Extraordinary Team Blog

Why Team Building Workshops Don’t Work

Posted by Joseph Sherren on May 5, 2015

For years, many organizations jumped on the band wagon of team training. But, does it stick? In my experience – it does not.

When you think of team building, do you picture your group off at a resort playing games or hanging from ropes? This is how many organizations approach team building. Then, they wonder why that wonderful team spirit failed to change behaviors back at work!

I’m not averse to retreats, planning sessions, seminars or team building activities – in fact I lead them. But, they have to be part of a larger culture shift.

I am not saying there is no value to getting employees together for a fun day and a break from the office routine. Events that relieve stress, where staff can let their hair down, and reinforce relationships, are always good. But, team building workshops do not build cohesive teams, or create a culture of collaboration within an organization. There are a number of reasons for this.

One is conditioning. In North America, most institutions such as schools, family structures and sports programs emphasize competing, being the best and winning. Workers are rarely raised in environments that emphasize true collaboration.

Another issue is compensation. Most organizations, especially sales, remuneration is designed for individuals to compete. I often laugh when managers refer to “our sales team”. They are not teams; they are groups, and often dysfunctional groups at best. Sales people are recognized for achieving better results than their buddies. Now I am not saying healthy competition is bad. I am saying recognition should be team based, with the team itself recognizing the individuals who contributed most to their success.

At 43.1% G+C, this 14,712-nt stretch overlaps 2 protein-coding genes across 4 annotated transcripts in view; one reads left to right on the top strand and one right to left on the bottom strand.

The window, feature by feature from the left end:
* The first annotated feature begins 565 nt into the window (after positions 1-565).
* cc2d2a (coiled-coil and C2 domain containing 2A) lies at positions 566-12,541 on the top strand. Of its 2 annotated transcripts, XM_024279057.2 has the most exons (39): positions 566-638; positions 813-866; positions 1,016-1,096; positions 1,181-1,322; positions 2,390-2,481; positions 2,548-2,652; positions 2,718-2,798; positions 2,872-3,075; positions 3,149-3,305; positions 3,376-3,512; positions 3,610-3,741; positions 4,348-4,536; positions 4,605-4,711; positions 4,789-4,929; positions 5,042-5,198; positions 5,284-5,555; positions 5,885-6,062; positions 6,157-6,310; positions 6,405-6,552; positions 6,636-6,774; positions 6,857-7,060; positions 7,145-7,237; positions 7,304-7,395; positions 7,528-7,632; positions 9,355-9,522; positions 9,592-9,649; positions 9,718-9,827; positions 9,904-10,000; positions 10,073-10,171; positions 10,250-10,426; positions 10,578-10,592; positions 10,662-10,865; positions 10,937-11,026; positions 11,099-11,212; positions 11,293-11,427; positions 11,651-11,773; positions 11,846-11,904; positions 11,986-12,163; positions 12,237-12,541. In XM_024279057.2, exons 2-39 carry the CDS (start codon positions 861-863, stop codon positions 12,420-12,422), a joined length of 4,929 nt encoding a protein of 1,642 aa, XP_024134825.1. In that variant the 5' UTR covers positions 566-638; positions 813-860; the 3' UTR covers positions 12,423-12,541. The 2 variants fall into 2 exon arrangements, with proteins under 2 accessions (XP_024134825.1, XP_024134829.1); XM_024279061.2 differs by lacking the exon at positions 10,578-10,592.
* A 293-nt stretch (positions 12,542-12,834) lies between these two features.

But, the biggest inhibitor to creating a team culture is the obsolete Annual Performance Appraisal. Most I have seen are designed to pit employees against each other. Not only is it an outdated subjective process, it causes relationship issues between managers and employees.

Then, to add insult, some organizations even force managers to fit all employees on a bell-curve, which totally destroys any inkling of integrity the process may have originally intended. It is hard to believe companies maintain this dinosaur, when all studies show it is not working for anyone.

Some companies say that they have made improvements, which is great. But, they are trimming at the bushes of a flawed system. It has to be pulled up by the roots and replaced with a constructive, collaborative, coaching process. Some will say – but how do you pay people without it? There are many solutions for this. But, the simple answer is, pay people for what they do, not what some subjective appraisal bell-curve process says. A few companies are implementing ROW (Results only Work). Make compensation team based, if you really want a collaborative culture.

The other excuse I get is – but what if I need to terminate someone? Well, that is a lame CYA (cover your derriere) activity. It forces over 95% of your good managers and employees through a painful encounter because some manager was too lazy to do effective on-going constructive coaching. Deal with that. Have a system of coaching that is designed to help people improve performance, or help them find a position which is more in alignment with their talents, skills, and personality.

My question for managers this week: “Are you providing regular on-going constructive coaching that helps employees increase performance, in a culture where staff can work in true collaboration as a high performing team?

 

 

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